GREAT FALLS — The soon-to-be new home of Hub International Insurance in Great Falls served as the backdrop Thursday morning as U.S. Senator Jon Tester and civic and business leaders talked about the federal infrastructure bill.
Sletten Construction president Erik Sletten talked about the impact the plan could have on the construction industry: "We see the deficiencies that exist out there in the infrastructure side of things. That’s in the bridge, highway, water, wastewater side of things. There’s just so many needs on that side of things to be able to upgrade those facilities. The dollars are enormous that are needed."
He said if the bill doesn't pass, it will create a process of "band-aiding" things.
"You'll take things off in small bites as you go forward and it leaves the things that are unspoken, really, out there. The Milk River Water Project is in dire need,” Sletten explained. "It needs an investment the size of $100 million to really make it work and it will only get the dollars when it's an emergency."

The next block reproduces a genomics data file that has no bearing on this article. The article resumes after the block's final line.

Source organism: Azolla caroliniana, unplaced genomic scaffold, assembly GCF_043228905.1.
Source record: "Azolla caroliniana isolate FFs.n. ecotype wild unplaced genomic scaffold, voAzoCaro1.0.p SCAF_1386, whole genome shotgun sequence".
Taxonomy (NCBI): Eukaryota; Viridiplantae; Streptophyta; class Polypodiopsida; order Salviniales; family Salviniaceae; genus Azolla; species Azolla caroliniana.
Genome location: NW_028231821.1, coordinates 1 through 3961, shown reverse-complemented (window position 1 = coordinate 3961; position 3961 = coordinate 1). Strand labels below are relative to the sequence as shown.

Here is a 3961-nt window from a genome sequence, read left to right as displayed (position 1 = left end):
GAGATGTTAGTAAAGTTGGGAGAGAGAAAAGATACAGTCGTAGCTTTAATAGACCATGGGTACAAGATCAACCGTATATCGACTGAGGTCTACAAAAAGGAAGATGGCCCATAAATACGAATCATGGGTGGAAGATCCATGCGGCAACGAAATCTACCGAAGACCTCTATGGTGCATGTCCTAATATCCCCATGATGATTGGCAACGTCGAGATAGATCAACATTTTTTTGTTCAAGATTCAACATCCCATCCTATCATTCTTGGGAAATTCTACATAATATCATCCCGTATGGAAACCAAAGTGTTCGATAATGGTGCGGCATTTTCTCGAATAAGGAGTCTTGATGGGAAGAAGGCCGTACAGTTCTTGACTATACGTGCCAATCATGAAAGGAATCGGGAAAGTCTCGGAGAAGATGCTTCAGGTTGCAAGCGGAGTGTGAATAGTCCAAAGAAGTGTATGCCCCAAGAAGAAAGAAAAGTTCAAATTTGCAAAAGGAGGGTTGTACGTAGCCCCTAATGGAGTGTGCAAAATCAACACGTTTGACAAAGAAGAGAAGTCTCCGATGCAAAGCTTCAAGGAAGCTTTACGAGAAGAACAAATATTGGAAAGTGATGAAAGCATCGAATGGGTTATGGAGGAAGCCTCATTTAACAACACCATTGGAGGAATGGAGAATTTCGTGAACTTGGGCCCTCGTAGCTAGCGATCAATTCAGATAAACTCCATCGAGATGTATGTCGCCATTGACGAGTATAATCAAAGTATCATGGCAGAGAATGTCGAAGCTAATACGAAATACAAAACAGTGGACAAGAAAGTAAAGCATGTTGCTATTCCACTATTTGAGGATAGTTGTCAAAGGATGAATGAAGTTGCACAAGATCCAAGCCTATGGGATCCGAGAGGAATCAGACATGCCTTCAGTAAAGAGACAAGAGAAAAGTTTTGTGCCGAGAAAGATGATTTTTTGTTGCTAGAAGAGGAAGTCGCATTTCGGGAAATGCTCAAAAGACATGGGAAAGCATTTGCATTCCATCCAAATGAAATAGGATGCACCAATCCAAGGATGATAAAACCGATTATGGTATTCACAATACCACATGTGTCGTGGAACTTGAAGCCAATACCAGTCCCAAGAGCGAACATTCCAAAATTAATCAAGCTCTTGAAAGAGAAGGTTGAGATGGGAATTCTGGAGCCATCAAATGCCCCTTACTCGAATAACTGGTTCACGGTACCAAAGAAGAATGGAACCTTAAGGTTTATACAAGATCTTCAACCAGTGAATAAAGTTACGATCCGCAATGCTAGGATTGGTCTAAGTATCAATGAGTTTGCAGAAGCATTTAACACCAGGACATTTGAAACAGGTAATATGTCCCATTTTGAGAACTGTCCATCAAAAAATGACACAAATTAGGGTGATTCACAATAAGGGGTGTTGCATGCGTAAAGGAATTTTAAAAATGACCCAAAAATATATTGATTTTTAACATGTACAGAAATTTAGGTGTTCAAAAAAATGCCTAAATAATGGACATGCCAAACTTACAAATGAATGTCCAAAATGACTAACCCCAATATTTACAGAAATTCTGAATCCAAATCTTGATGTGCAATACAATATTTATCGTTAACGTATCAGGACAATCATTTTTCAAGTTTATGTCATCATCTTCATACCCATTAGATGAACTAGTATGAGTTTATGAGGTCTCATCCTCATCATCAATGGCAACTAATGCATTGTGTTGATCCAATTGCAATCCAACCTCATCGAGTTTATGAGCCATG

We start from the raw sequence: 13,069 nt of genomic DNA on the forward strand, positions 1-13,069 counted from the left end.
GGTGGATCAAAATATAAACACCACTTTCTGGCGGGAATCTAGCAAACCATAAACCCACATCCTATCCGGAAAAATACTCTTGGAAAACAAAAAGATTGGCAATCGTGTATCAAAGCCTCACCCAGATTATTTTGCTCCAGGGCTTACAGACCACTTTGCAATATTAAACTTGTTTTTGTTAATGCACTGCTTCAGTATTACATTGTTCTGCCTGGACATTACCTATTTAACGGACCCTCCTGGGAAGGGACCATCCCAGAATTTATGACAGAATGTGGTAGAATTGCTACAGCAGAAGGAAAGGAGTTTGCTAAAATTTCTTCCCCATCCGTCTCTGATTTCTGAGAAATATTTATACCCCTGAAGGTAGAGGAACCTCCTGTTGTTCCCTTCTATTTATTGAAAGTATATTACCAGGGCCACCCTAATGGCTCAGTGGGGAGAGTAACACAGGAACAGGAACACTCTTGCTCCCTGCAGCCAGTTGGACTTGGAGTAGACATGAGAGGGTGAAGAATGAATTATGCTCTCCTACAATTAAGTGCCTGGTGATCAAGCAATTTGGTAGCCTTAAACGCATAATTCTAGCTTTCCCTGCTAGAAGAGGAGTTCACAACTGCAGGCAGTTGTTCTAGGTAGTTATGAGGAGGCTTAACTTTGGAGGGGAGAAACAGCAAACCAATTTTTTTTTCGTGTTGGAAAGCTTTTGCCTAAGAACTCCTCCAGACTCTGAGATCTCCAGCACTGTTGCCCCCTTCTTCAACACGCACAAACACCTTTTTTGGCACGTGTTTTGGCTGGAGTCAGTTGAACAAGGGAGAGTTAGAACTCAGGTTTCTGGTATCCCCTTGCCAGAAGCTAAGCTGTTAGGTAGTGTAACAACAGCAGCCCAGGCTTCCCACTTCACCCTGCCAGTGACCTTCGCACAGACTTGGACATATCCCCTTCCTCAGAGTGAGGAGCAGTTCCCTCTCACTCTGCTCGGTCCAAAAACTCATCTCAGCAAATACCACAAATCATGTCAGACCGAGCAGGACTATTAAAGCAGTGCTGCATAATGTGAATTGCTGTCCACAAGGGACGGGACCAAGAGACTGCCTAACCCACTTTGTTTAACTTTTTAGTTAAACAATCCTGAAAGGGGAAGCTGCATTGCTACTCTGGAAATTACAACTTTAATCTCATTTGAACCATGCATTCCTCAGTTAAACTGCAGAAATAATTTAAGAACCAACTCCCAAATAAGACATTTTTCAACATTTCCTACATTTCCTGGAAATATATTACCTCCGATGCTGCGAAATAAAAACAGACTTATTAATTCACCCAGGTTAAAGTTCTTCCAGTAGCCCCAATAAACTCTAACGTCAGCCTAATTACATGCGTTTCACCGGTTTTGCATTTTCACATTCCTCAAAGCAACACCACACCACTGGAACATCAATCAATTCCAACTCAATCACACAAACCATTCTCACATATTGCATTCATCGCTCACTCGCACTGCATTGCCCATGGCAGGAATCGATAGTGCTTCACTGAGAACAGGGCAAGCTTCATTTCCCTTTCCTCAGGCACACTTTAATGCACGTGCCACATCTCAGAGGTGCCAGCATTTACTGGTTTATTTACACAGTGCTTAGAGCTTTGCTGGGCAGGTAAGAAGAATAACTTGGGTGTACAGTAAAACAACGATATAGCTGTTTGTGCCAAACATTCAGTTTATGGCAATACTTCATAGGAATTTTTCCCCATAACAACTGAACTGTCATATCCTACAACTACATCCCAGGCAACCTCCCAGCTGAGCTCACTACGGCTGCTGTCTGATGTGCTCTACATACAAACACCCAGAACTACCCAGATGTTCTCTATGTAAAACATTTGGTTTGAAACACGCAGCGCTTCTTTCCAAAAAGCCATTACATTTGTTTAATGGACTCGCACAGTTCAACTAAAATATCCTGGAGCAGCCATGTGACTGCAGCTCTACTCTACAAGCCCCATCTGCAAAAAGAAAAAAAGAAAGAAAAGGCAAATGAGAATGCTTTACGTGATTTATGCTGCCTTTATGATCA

The plan passed the Senate in August, and and now goes to the House of Representatives.
Sen. Tester is confident it will also pass the House: "I think you get it on the floor (of the House), it's going to pass. I think there's bi-partisan support in the House. I’ve talked to Democrats and Republicans over there that think this is the right thing to do. It’s going to be a very similar make up, I believe, as what it took to pass the Senate. The President’s already made a commitment to sign it if it gets to his desk."
He supports separating the vote on the plan from the vote on the larger budget bill, as House Speaker Nancy Pelosi has agreed to do. "I think they're two different pieces of legislation and there's no real reason to couple them together,” said Tester. "I think what it does is if reconciliation gets hung up, which it could, this bill still goes forward."
Great Falls Mayor Bob Kelly and Great Falls Chamber of Commerce CEO Shane Etzwiler also talked Thursday in support of the infrastructure bill.
Tester said if the plan is signed into law by the end of September, money could start flowing by the end of the year.